Writing As Engineering

The price one pays for pursuing any profession or calling is an intimate knowledge of it’s ugly side

— James Baldwin

Today has been a struggle to think of something to write about. So I thought I’d write about writing itself. And, as a byproduct, touch on some larger themes of creation.

There’s something about the mix of art and engineering that defines writing, or any creative pursuit, which I find deeply appealing.

Engineering? In writing? In ART? Allow me to explain.

Managing sentence construction, grammar, syntax, the works — all amount to effective sentence engineering. It’s one thing to put words together in a coherent manner and quite another to write a sentence that flows. For it to dance on the tip of your tongue and light up the insides of your mouth as you read it.

What separates good writing from great writing is it’s ability to appear seamless. And that is where creativity comes in.

See, a well engineered sentence alone may not have the spark required to make your mind smile. It’s the difference between a PC and a Mac. They both do the same things, but there’s something seamless, something different about the Mac (okay, okay, I'm biased, I admit).

A large part of it may simply be perception. But perception matters, whether in writing or in product.

The dichotomy between engineering and art is a false one. In order to create effective art one must first master the basics to the point of boredom. Understanding color, shapes, strokes. Underlying theoretical frameworks that guide our unconscious perception of meaning.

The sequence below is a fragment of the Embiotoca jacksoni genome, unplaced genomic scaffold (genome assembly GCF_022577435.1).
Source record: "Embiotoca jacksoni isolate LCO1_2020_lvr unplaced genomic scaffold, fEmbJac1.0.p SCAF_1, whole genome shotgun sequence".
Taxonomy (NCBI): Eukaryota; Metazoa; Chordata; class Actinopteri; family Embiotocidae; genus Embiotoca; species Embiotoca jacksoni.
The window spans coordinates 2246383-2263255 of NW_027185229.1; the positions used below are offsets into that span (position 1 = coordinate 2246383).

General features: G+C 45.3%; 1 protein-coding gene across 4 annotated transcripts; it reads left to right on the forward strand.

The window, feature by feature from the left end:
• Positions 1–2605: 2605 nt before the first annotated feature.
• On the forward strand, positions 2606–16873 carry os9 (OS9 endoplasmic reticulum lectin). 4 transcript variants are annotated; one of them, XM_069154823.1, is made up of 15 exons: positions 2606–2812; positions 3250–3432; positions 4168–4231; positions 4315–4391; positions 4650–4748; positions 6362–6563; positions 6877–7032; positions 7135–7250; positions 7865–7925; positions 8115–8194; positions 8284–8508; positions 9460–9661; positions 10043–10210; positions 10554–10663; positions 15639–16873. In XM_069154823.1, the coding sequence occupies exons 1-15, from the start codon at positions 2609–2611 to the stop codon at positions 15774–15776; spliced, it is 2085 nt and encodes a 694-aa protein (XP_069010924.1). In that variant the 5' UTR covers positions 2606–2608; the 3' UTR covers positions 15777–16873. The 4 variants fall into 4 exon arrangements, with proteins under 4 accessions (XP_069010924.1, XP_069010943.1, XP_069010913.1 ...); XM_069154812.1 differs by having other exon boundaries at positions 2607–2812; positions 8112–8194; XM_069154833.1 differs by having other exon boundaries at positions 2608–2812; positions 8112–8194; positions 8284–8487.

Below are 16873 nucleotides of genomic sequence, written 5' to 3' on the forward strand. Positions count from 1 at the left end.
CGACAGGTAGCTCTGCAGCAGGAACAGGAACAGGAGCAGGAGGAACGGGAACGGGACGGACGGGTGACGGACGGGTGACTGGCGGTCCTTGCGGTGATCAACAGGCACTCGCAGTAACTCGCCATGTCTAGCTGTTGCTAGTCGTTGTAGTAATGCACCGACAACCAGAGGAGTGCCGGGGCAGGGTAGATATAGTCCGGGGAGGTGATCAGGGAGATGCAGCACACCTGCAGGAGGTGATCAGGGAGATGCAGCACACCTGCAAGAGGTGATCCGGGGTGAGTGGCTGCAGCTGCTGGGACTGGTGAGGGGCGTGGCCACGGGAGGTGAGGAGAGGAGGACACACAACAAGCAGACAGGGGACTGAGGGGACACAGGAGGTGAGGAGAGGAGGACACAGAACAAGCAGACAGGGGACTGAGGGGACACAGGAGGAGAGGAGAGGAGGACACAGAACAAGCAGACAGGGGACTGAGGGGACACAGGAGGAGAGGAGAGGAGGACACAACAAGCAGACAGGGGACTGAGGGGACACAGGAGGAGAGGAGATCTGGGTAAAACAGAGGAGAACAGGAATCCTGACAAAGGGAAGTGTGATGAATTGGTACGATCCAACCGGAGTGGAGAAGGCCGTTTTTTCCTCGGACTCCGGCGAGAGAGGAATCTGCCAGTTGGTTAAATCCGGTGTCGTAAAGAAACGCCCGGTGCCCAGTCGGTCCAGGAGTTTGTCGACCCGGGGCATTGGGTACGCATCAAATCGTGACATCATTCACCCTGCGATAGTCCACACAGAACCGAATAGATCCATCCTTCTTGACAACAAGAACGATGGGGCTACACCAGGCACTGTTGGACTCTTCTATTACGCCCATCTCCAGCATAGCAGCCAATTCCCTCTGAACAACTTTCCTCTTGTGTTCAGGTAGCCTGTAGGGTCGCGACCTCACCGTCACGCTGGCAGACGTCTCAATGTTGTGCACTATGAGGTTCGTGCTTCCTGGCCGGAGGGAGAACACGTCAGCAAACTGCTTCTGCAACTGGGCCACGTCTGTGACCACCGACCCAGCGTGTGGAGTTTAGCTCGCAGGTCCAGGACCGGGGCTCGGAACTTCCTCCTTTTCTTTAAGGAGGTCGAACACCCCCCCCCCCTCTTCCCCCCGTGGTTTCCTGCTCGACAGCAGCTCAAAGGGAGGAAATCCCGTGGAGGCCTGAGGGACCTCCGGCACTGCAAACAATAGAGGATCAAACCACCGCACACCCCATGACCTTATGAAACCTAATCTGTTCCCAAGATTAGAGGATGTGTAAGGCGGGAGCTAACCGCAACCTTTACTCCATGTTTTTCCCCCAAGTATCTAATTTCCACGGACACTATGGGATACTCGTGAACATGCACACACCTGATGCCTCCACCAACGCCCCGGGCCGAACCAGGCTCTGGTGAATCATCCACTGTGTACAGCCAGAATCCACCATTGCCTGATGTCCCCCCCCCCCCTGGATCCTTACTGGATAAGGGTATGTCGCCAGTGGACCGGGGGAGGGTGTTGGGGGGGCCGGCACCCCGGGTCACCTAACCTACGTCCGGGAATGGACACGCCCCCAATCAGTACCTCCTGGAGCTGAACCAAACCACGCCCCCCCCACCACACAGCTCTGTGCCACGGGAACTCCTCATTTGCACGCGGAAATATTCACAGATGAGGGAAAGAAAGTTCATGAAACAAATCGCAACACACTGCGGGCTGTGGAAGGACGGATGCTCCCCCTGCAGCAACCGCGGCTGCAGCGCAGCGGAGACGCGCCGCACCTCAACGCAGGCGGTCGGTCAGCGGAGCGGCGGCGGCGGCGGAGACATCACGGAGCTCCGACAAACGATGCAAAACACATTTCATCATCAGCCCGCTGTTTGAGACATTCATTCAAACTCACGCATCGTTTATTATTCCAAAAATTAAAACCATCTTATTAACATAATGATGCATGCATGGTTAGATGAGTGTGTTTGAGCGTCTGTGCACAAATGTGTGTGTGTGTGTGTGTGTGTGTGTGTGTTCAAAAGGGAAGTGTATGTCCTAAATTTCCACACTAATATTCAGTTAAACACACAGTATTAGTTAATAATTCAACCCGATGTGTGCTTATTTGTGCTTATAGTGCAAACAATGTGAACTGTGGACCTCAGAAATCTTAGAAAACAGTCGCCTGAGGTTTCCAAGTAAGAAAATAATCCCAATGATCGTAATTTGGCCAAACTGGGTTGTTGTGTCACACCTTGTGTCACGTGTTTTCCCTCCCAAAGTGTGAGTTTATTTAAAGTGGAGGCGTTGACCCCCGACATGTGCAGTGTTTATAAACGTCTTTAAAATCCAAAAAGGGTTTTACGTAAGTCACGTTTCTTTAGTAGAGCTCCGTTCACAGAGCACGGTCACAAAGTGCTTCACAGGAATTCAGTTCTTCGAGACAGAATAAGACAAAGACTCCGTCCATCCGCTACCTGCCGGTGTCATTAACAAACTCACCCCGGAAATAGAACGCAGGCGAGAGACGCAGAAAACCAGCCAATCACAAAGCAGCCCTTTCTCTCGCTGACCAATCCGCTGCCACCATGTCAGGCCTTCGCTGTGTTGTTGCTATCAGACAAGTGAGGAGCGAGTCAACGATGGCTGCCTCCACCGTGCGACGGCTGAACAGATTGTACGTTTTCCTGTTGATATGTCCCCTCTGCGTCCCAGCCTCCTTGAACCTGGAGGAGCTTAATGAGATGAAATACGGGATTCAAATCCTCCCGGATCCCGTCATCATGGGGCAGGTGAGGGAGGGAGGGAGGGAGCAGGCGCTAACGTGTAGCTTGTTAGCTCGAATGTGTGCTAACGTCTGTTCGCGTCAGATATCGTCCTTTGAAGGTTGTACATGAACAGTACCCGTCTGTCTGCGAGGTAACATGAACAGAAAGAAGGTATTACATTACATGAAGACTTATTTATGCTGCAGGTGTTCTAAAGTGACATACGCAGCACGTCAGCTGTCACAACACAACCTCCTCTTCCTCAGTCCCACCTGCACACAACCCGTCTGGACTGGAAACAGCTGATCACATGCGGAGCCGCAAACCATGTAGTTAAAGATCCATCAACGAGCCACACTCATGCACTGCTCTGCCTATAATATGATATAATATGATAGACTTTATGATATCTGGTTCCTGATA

In much the same way, engineering alone doesn’t make great products. The Nissan Leaf was a marvel of engineering but the product itself was an absurd failure. One of the main complaints? It was fucking ugly.

Of course, it depends entirely on the audience one is catering to.

For esoteric art critics perhaps leaving behind all notions of stability and foundational basis of stroke and color is masterwork. Or for a chemical engineering, looking at the guts of an oil rig could evoke something from deep within.

But for most of us, for the vast majority, it is a mix between art and science which evokes the strongest, most passionate response.

While this understanding is most commonly associated with Steve Jobs, there are a litany of towering figures in science, design, philosophy and beyond who have lived the same ethos. As far back as Da Vinci, the aspects of scientific observation and an unbridled creative spirit were not seen as two opposing sides of a coin but rather on the same plane of a vast portrait of human intelligence.

Back to writing, however, the most appealing aspects to me are the same aspects that make building anything rewarding.

Struggle, flow, iteration, revision, re-revision and so on that make the process just as important and just as fun as the finished product itself. The lack of rigidity yet encapsulated structure makes writing so incredibly interesting.

Which is why, unlike most of the Morning Thoughts so far this one has little editing, little process and absolutely no conclusion.

Till next time,